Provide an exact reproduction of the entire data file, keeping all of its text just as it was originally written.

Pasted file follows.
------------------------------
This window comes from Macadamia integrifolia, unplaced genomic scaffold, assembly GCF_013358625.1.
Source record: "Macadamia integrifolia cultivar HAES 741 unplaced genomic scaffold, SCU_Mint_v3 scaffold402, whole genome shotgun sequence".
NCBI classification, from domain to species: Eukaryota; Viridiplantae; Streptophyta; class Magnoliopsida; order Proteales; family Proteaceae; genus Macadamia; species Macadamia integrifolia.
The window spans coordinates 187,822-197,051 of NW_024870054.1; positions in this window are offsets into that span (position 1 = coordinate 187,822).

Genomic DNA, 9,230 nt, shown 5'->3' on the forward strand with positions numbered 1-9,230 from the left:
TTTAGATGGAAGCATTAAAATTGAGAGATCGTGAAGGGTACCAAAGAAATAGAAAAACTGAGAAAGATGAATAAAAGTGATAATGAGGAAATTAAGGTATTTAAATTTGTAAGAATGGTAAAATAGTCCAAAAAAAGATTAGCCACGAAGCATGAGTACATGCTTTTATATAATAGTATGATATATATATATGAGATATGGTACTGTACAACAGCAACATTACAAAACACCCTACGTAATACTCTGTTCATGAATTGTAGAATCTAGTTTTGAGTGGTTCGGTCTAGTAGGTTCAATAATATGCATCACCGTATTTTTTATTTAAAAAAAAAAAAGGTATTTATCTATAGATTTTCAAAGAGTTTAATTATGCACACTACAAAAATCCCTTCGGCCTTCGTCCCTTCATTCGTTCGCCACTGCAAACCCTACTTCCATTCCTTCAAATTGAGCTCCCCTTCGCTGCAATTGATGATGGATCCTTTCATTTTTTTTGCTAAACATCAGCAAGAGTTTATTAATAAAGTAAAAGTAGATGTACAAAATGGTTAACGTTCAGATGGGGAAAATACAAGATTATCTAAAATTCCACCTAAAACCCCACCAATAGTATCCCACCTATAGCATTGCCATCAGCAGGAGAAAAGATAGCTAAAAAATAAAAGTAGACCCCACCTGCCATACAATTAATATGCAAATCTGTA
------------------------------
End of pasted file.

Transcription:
This window comes from Macadamia integrifolia, unplaced genomic scaffold, assembly GCF_013358625.1.
Source record: "Macadamia integrifolia cultivar HAES 741 unplaced genomic scaffold, SCU_Mint_v3 scaffold402, whole genome shotgun sequence".
NCBI classification, from domain to species: Eukaryota; Viridiplantae; Streptophyta; class Magnoliopsida; order Proteales; family Proteaceae; genus Macadamia; species Macadamia integrifolia.
The window spans coordinates 187,822-197,051 of NW_024870054.1; positions in this window are offsets into that span (position 1 = coordinate 187,822).

Genomic DNA, 9,230 nt, shown 5'->3' on the forward strand with positions numbered 1-9,230 from the left:
TTTAGATGGAAGCATTAAAATTGAGAGATCGTGAAGGGTACCAAAGAAATAGAAAAACTGAGAAAGATGAATAAAAGTGATAATGAGGAAATTAAGGTATTTAAATTTGTAAGAATGGTAAAATAGTCCAAAAAAAGATTAGCCACGAAGCATGAGTACATGCTTTTATATAATAGTATGATATATATATATGAGATATGGTACTGTACAACAGCAACATTACAAAACACCCTACGTAATACTCTGTTCATGAATTGTAGAATCTAGTTTTGAGTGGTTCGGTCTAGTAGGTTCAATAATATGCATCACCGTATTTTTTATTTAAAAAAAAAAAAGGTATTTATCTATAGATTTTCAAAGAGTTTAATTATGCACACTACAAAAATCCCTTCGGCCTTCGTCCCTTCATTCGTTCGCCACTGCAAACCCTACTTCCATTCCTTCAAATTGAGCTCCCCTTCGCTGCAATTGATGATGGATCCTTTCATTTTTTTTGCTAAACATCAGCAAGAGTTTATTAATAAAGTAAAAGTAGATGTACAAAATGGTTAACGTTCAGATGGGGAAAATACAAGATTATCTAAAATTCCACCTAAAACCCCACCAATAGTATCCCACCTATAGCATTGCCATCAGCAGGAGAAAAGATAGCTAAAAAATAAAAGTAGACCCCACCTGCCATACAATTAATATGCAAATCTGTA